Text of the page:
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Almost one-third—73 million—of all adults in the United States are obese, the Centers for Disease Control and Prevention reported.
According to the government agency, from 2007 to 2009, the number of obese adults aged 18 and over rose by 2.4 million—a 1.1 percent increase.
“In every state, more than 15% of adults are obese, and in nine states, over 30% of adults are obese,” the report stated.
These statistics are double the national numbers of 30 years ago.
The report revealed that no state has been able to meet the goal of having an obesity rate less than 15 percent.
“We aren’t near that, and we haven’t moved in that direction,” National Center for Health Statistics epidemiologist and co-author of the study Cynthia L. Ogden told The New York Times.
MSN health and fitness writer Maia Szalavitz said the slumping economy is contributing to the epidemic.
“When unemployment rises, obesity can soon follow because cutting back on expenses often means cutting the healthier, more expensive foods and people also turn to junk food to relieve stress,” she said. Serious health complications related to obesity include heart disease, stroke, type 2 diabetes and certain types of cancer.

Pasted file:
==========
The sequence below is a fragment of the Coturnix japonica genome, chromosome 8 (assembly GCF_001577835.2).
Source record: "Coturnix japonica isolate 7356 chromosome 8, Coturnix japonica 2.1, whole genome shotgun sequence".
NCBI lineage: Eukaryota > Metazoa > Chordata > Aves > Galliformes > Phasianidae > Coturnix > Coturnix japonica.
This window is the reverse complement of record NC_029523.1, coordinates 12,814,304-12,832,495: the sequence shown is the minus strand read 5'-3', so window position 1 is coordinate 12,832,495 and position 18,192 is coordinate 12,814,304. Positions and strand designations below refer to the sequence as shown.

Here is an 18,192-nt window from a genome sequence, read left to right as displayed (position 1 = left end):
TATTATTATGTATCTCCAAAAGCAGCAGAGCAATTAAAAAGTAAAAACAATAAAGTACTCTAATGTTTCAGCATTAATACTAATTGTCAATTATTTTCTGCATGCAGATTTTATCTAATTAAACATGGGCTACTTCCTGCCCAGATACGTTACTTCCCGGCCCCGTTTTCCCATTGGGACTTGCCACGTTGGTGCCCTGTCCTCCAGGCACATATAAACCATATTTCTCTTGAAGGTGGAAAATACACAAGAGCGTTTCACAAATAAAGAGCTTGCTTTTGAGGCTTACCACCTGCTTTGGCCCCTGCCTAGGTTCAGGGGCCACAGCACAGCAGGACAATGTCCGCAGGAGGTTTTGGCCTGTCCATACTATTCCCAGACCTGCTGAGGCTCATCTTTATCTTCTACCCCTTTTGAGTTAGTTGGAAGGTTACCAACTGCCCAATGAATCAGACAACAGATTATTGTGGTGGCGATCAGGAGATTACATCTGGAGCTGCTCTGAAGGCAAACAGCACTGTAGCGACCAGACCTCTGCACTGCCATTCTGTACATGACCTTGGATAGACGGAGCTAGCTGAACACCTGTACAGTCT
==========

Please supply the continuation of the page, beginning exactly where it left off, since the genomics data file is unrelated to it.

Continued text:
Obesity accounts for approximately $147 billion in medical costs each year. A person who is obese averages $1,429 more in medical expenses annually than one of normal weight.
Health authorities expect these numbers could skyrocket. An earlier study revealed that within the next 10 years, obesity-related expenses could cost the U.S. more than $344 billion as 43 percent of the population could be obese by that time.